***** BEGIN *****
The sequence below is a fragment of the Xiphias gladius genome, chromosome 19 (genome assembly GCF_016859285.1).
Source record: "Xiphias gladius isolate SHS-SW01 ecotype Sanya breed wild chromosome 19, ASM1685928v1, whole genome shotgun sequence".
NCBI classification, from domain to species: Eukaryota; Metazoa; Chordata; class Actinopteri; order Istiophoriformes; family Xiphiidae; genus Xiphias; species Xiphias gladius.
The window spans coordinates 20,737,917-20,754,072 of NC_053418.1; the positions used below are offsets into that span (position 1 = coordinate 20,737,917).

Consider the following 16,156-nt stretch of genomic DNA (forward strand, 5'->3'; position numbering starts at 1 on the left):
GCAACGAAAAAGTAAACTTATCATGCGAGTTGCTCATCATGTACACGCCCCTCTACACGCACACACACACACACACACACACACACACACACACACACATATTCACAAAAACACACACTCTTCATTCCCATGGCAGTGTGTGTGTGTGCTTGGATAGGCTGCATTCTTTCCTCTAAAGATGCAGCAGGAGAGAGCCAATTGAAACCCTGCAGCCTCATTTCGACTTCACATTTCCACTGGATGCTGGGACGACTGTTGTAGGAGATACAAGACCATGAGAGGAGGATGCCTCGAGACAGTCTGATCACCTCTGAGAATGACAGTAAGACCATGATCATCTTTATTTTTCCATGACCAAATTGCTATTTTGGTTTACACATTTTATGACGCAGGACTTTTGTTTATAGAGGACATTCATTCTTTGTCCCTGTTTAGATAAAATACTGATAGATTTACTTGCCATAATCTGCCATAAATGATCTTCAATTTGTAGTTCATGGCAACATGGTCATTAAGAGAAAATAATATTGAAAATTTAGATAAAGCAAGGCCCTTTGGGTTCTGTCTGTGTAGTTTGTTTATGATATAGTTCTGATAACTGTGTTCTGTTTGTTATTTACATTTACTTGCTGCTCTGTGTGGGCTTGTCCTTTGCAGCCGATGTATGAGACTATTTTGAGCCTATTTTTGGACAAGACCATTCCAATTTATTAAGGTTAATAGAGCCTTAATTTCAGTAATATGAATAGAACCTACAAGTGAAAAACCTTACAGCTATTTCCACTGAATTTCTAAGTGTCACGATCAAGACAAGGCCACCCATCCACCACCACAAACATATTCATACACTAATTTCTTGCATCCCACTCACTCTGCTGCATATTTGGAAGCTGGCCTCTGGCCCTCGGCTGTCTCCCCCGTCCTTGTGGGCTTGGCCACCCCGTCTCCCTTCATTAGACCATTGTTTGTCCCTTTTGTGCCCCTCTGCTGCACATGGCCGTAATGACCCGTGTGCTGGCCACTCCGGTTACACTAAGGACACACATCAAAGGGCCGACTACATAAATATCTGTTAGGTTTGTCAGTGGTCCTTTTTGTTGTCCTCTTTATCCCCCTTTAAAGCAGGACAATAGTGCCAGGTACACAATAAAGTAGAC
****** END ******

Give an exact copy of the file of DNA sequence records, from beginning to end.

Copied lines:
The sequence below is a fragment of the Xiphias gladius genome, chromosome 19 (genome assembly GCF_016859285.1).
Source record: "Xiphias gladius isolate SHS-SW01 ecotype Sanya breed wild chromosome 19, ASM1685928v1, whole genome shotgun sequence".
NCBI classification, from domain to species: Eukaryota; Metazoa; Chordata; class Actinopteri; order Istiophoriformes; family Xiphiidae; genus Xiphias; species Xiphias gladius.
The window spans coordinates 20,737,917-20,754,072 of NC_053418.1; the positions used below are offsets into that span (position 1 = coordinate 20,737,917).

Consider the following 16,156-nt stretch of genomic DNA (forward strand, 5'->3'; position numbering starts at 1 on the left):
GCAACGAAAAAGTAAACTTATCATGCGAGTTGCTCATCATGTACACGCCCCTCTACACGCACACACACACACACACACACACACACACACACACACACATATTCACAAAAACACACACTCTTCATTCCCATGGCAGTGTGTGTGTGTGCTTGGATAGGCTGCATTCTTTCCTCTAAAGATGCAGCAGGAGAGAGCCAATTGAAACCCTGCAGCCTCATTTCGACTTCACATTTCCACTGGATGCTGGGACGACTGTTGTAGGAGATACAAGACCATGAGAGGAGGATGCCTCGAGACAGTCTGATCACCTCTGAGAATGACAGTAAGACCATGATCATCTTTATTTTTCCATGACCAAATTGCTATTTTGGTTTACACATTTTATGACGCAGGACTTTTGTTTATAGAGGACATTCATTCTTTGTCCCTGTTTAGATAAAATACTGATAGATTTACTTGCCATAATCTGCCATAAATGATCTTCAATTTGTAGTTCATGGCAACATGGTCATTAAGAGAAAATAATATTGAAAATTTAGATAAAGCAAGGCCCTTTGGGTTCTGTCTGTGTAGTTTGTTTATGATATAGTTCTGATAACTGTGTTCTGTTTGTTATTTACATTTACTTGCTGCTCTGTGTGGGCTTGTCCTTTGCAGCCGATGTATGAGACTATTTTGAGCCTATTTTTGGACAAGACCATTCCAATTTATTAAGGTTAATAGAGCCTTAATTTCAGTAATATGAATAGAACCTACAAGTGAAAAACCTTACAGCTATTTCCACTGAATTTCTAAGTGTCACGATCAAGACAAGGCCACCCATCCACCACCACAAACATATTCATACACTAATTTCTTGCATCCCACTCACTCTGCTGCATATTTGGAAGCTGGCCTCTGGCCCTCGGCTGTCTCCCCCGTCCTTGTGGGCTTGGCCACCCCGTCTCCCTTCATTAGACCATTGTTTGTCCCTTTTGTGCCCCTCTGCTGCACATGGCCGTAATGACCCGTGTGCTGGCCACTCCGGTTACACTAAGGACACACATCAAAGGGCCGACTACATAAATATCTGTTAGGTTTGTCAGTGGTCCTTTTTGTTGTCCTCTTTATCCCCCTTTAAAGCAGGACAATAGTGCCAGGTACACAATAAAGTAGAC